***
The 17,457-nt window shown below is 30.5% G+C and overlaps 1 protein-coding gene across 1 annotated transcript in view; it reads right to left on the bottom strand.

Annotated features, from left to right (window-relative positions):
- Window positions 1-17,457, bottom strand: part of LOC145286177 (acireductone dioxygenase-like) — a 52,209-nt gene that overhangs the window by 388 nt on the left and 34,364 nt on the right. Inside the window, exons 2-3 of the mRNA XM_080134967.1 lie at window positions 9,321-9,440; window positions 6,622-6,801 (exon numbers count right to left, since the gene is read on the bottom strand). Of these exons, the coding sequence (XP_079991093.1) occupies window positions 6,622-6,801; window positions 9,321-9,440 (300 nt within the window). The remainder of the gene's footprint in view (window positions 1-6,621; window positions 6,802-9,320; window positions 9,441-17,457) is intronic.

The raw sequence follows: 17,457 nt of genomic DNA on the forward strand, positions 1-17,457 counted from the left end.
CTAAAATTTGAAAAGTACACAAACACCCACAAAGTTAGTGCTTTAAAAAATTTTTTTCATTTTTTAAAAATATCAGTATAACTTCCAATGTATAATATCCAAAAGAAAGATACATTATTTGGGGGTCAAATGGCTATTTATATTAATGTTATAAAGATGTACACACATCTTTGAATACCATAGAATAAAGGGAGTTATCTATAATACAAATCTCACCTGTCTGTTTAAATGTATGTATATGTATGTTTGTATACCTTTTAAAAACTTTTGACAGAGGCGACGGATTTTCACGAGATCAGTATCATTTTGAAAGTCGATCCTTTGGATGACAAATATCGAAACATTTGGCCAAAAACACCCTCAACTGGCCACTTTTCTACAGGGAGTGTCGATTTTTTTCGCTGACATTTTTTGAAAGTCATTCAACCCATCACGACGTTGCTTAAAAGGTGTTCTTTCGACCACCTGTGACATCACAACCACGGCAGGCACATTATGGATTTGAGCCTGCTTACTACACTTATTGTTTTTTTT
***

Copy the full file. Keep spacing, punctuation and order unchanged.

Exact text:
The 17,457-nt window shown below is 30.5% G+C and overlaps 1 protein-coding gene across 1 annotated transcript in view; it reads right to left on the bottom strand.

Annotated features, from left to right (window-relative positions):
- Window positions 1-17,457, bottom strand: part of LOC145286177 (acireductone dioxygenase-like) — a 52,209-nt gene that overhangs the window by 388 nt on the left and 34,364 nt on the right. Inside the window, exons 2-3 of the mRNA XM_080134967.1 lie at window positions 9,321-9,440; window positions 6,622-6,801 (exon numbers count right to left, since the gene is read on the bottom strand). Of these exons, the coding sequence (XP_079991093.1) occupies window positions 6,622-6,801; window positions 9,321-9,440 (300 nt within the window). The remainder of the gene's footprint in view (window positions 1-6,621; window positions 6,802-9,320; window positions 9,441-17,457) is intronic.

The raw sequence follows: 17,457 nt of genomic DNA on the forward strand, positions 1-17,457 counted from the left end.
CTAAAATTTGAAAAGTACACAAACACCCACAAAGTTAGTGCTTTAAAAAATTTTTTTCATTTTTTAAAAATATCAGTATAACTTCCAATGTATAATATCCAAAAGAAAGATACATTATTTGGGGGTCAAATGGCTATTTATATTAATGTTATAAAGATGTACACACATCTTTGAATACCATAGAATAAAGGGAGTTATCTATAATACAAATCTCACCTGTCTGTTTAAATGTATGTATATGTATGTTTGTATACCTTTTAAAAACTTTTGACAGAGGCGACGGATTTTCACGAGATCAGTATCATTTTGAAAGTCGATCCTTTGGATGACAAATATCGAAACATTTGGCCAAAAACACCCTCAACTGGCCACTTTTCTACAGGGAGTGTCGATTTTTTTCGCTGACATTTTTTGAAAGTCATTCAACCCATCACGACGTTGCTTAAAAGGTGTTCTTTCGACCACCTGTGACATCACAACCACGGCAGGCACATTATGGATTTGAGCCTGCTTACTACACTTATTGTTTTTTTT